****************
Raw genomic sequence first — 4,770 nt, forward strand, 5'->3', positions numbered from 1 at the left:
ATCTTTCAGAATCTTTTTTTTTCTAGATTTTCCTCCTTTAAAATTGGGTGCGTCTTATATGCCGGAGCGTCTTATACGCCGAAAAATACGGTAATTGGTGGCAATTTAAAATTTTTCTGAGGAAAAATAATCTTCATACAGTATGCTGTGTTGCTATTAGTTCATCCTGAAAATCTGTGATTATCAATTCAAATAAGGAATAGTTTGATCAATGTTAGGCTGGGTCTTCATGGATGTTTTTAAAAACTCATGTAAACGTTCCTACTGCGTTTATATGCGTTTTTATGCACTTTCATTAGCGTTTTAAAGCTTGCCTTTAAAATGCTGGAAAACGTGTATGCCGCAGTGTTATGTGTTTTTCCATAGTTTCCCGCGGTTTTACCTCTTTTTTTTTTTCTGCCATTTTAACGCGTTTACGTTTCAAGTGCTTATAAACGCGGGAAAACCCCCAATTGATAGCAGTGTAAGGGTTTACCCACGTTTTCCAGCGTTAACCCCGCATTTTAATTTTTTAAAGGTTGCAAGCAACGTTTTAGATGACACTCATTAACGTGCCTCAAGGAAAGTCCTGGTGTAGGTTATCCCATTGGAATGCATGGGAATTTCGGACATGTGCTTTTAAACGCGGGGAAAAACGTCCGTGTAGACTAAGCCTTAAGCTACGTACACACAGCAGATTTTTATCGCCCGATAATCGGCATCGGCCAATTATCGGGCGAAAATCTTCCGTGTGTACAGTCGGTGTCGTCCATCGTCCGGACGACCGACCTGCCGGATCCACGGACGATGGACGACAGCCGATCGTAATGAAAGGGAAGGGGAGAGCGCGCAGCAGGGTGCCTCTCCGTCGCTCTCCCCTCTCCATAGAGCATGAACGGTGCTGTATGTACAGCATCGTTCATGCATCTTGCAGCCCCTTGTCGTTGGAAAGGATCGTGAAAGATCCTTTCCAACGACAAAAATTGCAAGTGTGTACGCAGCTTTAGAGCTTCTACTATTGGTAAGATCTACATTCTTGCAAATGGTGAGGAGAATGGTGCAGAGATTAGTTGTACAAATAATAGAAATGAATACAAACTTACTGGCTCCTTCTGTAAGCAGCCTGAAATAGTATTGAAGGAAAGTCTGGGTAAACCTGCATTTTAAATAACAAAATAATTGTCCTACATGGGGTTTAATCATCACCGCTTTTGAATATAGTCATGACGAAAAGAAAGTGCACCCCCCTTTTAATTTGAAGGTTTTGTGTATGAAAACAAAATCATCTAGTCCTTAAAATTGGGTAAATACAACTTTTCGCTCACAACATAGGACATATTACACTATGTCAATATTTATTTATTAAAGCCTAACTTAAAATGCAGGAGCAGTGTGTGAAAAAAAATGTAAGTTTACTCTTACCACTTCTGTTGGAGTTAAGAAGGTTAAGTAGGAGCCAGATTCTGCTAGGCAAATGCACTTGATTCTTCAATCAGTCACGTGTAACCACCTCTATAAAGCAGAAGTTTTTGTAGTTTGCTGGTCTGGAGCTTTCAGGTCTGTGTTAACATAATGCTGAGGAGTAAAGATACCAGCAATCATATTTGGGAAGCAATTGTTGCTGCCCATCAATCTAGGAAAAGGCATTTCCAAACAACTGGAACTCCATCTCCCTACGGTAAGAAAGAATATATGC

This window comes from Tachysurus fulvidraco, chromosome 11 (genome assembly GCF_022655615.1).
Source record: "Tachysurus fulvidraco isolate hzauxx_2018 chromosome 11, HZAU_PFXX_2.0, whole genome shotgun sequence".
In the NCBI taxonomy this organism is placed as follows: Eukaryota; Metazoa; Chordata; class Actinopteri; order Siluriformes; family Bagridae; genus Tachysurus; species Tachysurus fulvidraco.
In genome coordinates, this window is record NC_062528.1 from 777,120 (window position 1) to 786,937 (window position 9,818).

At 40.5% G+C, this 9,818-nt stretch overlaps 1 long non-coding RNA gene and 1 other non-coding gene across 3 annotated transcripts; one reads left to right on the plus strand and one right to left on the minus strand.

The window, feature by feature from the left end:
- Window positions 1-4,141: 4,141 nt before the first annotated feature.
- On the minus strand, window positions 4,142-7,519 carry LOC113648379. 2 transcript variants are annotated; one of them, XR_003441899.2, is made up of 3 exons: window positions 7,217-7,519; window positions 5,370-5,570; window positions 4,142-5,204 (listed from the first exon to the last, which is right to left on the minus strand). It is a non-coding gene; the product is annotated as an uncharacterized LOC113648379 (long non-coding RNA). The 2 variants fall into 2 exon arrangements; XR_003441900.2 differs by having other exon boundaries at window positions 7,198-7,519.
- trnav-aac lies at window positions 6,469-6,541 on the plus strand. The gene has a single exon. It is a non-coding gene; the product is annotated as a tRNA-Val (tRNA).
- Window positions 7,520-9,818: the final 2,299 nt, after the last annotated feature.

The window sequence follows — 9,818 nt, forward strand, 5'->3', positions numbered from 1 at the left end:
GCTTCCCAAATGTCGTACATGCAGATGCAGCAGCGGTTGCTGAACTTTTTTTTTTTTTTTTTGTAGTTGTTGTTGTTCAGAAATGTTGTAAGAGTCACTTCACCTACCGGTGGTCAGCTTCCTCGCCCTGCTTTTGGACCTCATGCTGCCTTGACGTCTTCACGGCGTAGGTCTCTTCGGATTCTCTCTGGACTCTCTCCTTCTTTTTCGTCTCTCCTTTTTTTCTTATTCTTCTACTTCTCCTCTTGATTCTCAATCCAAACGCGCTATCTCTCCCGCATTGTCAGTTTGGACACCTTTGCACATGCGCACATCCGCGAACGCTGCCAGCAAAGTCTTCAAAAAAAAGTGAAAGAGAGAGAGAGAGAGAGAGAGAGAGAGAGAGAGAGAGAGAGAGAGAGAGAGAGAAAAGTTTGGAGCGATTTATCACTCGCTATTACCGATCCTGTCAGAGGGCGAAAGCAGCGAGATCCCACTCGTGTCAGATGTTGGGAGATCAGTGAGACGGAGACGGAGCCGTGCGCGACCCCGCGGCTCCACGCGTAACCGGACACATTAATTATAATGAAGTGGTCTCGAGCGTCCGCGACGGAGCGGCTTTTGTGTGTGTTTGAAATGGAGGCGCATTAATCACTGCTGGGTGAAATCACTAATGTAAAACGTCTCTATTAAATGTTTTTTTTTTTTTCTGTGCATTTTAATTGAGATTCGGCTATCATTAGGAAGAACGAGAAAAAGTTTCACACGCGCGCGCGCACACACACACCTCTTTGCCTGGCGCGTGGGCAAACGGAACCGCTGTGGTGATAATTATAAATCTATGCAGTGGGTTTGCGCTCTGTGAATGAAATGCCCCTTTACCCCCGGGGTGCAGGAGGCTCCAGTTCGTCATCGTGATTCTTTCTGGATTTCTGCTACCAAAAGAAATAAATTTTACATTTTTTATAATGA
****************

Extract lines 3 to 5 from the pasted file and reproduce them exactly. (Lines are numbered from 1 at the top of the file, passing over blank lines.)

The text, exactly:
This window comes from Tachysurus fulvidraco, chromosome 11 (genome assembly GCF_022655615.1).
Source record: "Tachysurus fulvidraco isolate hzauxx_2018 chromosome 11, HZAU_PFXX_2.0, whole genome shotgun sequence".
In the NCBI taxonomy this organism is placed as follows: Eukaryota; Metazoa; Chordata; class Actinopteri; order Siluriformes; family Bagridae; genus Tachysurus; species Tachysurus fulvidraco.